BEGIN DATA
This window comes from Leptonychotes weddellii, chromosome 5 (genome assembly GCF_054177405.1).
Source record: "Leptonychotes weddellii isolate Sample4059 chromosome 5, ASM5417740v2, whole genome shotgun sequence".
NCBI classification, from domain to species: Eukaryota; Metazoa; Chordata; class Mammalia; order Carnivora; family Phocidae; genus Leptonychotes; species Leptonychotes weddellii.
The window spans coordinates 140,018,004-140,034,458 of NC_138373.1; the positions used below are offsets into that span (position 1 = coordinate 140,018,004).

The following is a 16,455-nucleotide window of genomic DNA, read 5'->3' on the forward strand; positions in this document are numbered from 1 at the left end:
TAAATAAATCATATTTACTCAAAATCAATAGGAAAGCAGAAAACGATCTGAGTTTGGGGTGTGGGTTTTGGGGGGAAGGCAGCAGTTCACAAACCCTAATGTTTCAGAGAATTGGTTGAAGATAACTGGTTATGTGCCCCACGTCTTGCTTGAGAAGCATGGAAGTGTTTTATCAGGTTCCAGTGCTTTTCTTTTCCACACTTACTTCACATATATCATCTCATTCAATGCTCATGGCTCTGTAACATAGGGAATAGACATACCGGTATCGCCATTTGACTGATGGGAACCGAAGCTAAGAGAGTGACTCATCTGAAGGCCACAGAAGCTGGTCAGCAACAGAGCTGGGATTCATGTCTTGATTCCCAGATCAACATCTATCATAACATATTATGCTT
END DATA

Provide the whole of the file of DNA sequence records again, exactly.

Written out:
This window comes from Leptonychotes weddellii, chromosome 5 (genome assembly GCF_054177405.1).
Source record: "Leptonychotes weddellii isolate Sample4059 chromosome 5, ASM5417740v2, whole genome shotgun sequence".
NCBI classification, from domain to species: Eukaryota; Metazoa; Chordata; class Mammalia; order Carnivora; family Phocidae; genus Leptonychotes; species Leptonychotes weddellii.
The window spans coordinates 140,018,004-140,034,458 of NC_138373.1; the positions used below are offsets into that span (position 1 = coordinate 140,018,004).

The following is a 16,455-nucleotide window of genomic DNA, read 5'->3' on the forward strand; positions in this document are numbered from 1 at the left end:
TAAATAAATCATATTTACTCAAAATCAATAGGAAAGCAGAAAACGATCTGAGTTTGGGGTGTGGGTTTTGGGGGGAAGGCAGCAGTTCACAAACCCTAATGTTTCAGAGAATTGGTTGAAGATAACTGGTTATGTGCCCCACGTCTTGCTTGAGAAGCATGGAAGTGTTTTATCAGGTTCCAGTGCTTTTCTTTTCCACACTTACTTCACATATATCATCTCATTCAATGCTCATGGCTCTGTAACATAGGGAATAGACATACCGGTATCGCCATTTGACTGATGGGAACCGAAGCTAAGAGAGTGACTCATCTGAAGGCCACAGAAGCTGGTCAGCAACAGAGCTGGGATTCATGTCTTGATTCCCAGATCAACATCTATCATAACATATTATGCTT